At what age do you stop burping your baby after a feeding

How and When to Burp a Newborn

NewbornPediatricsLactation Consultation

Reviewed By Melinda L. Winterscheid, M.D.

​​​​​​​​​​While it might not be the most glamorous of tasks, burping your baby is important for his or her comfort. When babies are feeding, they take in air, which can build up and make them uncomfortable, causing you to find yourself with a fussy, squirmy child.

When to Burp Your Baby

How much a baby needs to burp will vary from baby to baby. If you're burping a newborn after breastfeeding, the baby will typically burp less because they swallow less air. Most babies will outgrow the need to be burped by 4-6 months of age.

You can often tell that a baby needs to be burped if he or she is squirmy or pulling away while being fed. This being said, the American Academy of Pediatrics recommends that parents try to burp their baby:

  • When a nursing mother switches breasts or
  • Every 2-3 oz. if being bottle-fed (60 – 90 mL)

Pausing to burp frequently slows feeding and reduces air intake. However, if your baby has​ not successfully burped after a few m​inutes of trying, switch methods or give up and continue with the feeding. It is possible that your baby doesn’t actually have to burp. The best method for burping will generally differ for babies and parents – use the method that works best for you.

Burping Methods

There are three popular methods for burping newborns and babies. All will require a burping cloth to protect from spit up or wet burps and a gentle patting motion across a baby’s back to coax out the burp. The main difference is how the baby is held. Take care to support the baby’s head and neck safely and move the baby slowly and gently.

  • Leaning
    • Place a burping cloth or towel on your shoulder and/or back.
    • Rest your baby’s chin or belly on your shoulder. (If opting for the belly, make sure that your baby can breathe easily. Parents may benefit from trying this option after their baby has better head/neck control.)
    • Support and hold your baby in place with one hand, while using the other to gently pat your baby on the back.
  • Sitting
    • Place a burping cloth or towel across your lap and put a bib on your baby.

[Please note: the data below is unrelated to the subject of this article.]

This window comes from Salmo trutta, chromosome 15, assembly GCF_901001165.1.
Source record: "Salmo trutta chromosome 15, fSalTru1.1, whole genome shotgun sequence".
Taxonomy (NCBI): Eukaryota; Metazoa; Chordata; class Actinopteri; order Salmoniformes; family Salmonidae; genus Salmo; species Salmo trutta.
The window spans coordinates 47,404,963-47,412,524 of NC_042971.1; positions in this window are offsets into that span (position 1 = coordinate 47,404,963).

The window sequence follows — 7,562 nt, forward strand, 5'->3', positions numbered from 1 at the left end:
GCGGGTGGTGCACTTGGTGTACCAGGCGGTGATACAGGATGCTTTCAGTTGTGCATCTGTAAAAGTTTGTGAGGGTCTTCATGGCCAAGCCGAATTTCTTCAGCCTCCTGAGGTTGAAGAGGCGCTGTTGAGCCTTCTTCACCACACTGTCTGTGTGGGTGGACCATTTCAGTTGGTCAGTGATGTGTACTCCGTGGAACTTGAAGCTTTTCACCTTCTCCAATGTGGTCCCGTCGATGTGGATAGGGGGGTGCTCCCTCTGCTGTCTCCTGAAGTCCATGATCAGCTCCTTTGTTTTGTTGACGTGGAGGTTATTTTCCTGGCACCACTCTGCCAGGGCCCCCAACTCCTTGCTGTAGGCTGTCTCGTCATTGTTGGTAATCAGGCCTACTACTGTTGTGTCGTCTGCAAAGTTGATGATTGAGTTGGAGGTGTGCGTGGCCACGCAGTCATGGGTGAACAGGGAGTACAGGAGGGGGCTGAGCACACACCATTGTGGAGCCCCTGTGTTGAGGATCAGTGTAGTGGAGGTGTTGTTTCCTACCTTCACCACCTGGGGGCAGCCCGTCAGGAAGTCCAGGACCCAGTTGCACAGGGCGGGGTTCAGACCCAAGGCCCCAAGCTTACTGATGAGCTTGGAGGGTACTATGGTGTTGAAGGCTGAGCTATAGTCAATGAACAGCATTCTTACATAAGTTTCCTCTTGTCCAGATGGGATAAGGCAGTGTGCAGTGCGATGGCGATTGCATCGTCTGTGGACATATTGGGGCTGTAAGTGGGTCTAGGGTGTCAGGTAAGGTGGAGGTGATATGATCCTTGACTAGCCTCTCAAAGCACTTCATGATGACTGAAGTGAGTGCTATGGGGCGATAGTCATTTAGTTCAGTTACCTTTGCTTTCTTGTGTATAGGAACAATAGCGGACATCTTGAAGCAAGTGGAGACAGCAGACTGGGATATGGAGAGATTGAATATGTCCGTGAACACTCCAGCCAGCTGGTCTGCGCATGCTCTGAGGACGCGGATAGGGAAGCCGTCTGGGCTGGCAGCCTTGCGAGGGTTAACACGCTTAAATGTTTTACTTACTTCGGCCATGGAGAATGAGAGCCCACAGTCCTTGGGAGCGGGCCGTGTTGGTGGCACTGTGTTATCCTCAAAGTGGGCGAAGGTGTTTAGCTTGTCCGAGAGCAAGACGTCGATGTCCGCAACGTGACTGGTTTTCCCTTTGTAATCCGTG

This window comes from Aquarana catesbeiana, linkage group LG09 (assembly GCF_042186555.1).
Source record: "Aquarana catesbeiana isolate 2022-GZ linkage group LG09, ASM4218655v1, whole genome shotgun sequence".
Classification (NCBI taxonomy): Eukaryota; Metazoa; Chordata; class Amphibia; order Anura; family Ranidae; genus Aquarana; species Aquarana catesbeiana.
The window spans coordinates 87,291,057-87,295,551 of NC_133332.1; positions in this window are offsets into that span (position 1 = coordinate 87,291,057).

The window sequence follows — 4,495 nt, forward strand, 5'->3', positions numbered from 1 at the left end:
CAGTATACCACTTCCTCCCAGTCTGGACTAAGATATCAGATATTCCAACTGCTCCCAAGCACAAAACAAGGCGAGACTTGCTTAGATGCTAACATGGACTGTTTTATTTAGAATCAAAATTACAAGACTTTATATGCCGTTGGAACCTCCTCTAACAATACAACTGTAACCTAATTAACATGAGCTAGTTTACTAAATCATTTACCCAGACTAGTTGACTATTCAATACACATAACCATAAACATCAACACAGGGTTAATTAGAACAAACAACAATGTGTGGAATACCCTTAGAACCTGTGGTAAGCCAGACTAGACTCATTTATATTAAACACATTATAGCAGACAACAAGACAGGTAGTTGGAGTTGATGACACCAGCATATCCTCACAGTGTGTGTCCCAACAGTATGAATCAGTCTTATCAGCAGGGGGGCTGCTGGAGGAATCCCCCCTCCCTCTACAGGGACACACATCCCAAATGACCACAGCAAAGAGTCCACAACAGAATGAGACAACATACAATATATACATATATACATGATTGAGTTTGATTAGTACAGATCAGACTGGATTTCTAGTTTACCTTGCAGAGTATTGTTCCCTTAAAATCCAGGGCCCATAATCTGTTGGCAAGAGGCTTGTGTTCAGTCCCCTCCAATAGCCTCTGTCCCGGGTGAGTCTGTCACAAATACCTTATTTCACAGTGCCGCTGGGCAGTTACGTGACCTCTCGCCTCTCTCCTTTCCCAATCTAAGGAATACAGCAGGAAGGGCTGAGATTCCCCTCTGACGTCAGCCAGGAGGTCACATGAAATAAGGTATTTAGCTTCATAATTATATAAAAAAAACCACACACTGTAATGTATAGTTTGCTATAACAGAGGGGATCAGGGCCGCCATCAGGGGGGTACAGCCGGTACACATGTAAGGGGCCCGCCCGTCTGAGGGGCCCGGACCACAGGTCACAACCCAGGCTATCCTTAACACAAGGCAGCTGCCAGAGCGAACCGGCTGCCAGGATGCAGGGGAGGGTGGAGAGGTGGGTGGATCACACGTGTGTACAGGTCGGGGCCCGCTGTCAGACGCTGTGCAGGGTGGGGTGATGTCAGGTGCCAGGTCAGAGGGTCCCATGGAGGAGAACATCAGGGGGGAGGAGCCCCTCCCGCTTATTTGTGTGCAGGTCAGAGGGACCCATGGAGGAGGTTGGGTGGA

• Using your palm to support your baby’s chest and your fingers to support his or her jaw (not throat), place your baby sitting on your lap, facing away from you.
    • With your free hand, gently pat your baby on the back.
  • Laying
    • Place a burping cloth or towel across your lap.
    • Lay your baby across your knees, perpendicular to your body.
    • Use one hand to support your baby’s head so that it is higher than the chest. This will prevent blood from rushing to the head.
    • With your free hand, gently pat your baby on the back.

More information about feeding and burping your newborn:

When to be Concerned About Spit Up
Feeding Your Newborn
Is My Baby Eating Enough?

Newborn Pediatrics;Lactation Consultation

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When Do You Stop Burping A Baby?

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Wouldn’t it be great if there was a perfect guide for burping your baby? Like a recipe it would read: Add twelve firm pats, plus a smidge of back rubs, and after six and a half minutes you’ll have a perfect burp and a happy baby! While a clear-cut formula doesn’t really exist to spell out when your baby needs to be burped, there are burping tricks that can help you out. We’ve put together a plan that supports you in how to burp, find the best burping position, and when to stop burping your baby. 

Table of Contents

  • When to burp your baby
  • When do you stop burping a baby
  • How long do you have to burp a baby
  • Signs a baby needs to burp 
  • What if my baby won’t burp after feeding
  • Burping methods
  • What if burping isn’t effective
  • Baby Burping Tricks
  • How to burp a baby with reflux
  • When can you stop burping a baby with reflux
  • When can I stop burping my baby at night?
  • At what age do I stop burping my baby completely

When to burp your baby

Dr. Amna Husain, Pediatrician and Bobbie Medical Advisor, says burping is the most helpful during the first two to three months of your baby’s life. There’s not an exact manual for burping a newborn but there are moments when burping is most effective. For breastfed babies, Dr. Husain suggests burping your little one when switching breasts, and if you’re bottle-feeding your baby, squeeze in (or out) a burping session during the first few ounces of feeding. Dr Amna created a video about burping babies to share her advice and baby burping positions pictures.

When do you stop burping a baby

There’s no set age to stop burping your baby, but four to six months seems to be the general time frame. “Once your baby is able to move (sit up, rollover) they may not need to be burped,” Dr. Husain begins, “they may even burp themselves as mobilization of air occurs with movement.” 

How long do you have to burp a baby

Throughout the first two to three months of your newborn’s life, they’ll need to be burped. Dr. Husain says when your baby is swallowing formula or milk they’re also potentially taking in air. “A baby’s stomach is pretty small in the first couple of days to weeks. When your baby takes in lots of air, it can impact the way they feel. This can cause an uncomfortable feeling of distention in the tummy area and influence how well and how much milk/formula they’re able to drink,” Dr. Husain says. So, in the first days, weeks, and months of your baby’s life burping is super helpful. 

When can you stop burping a baby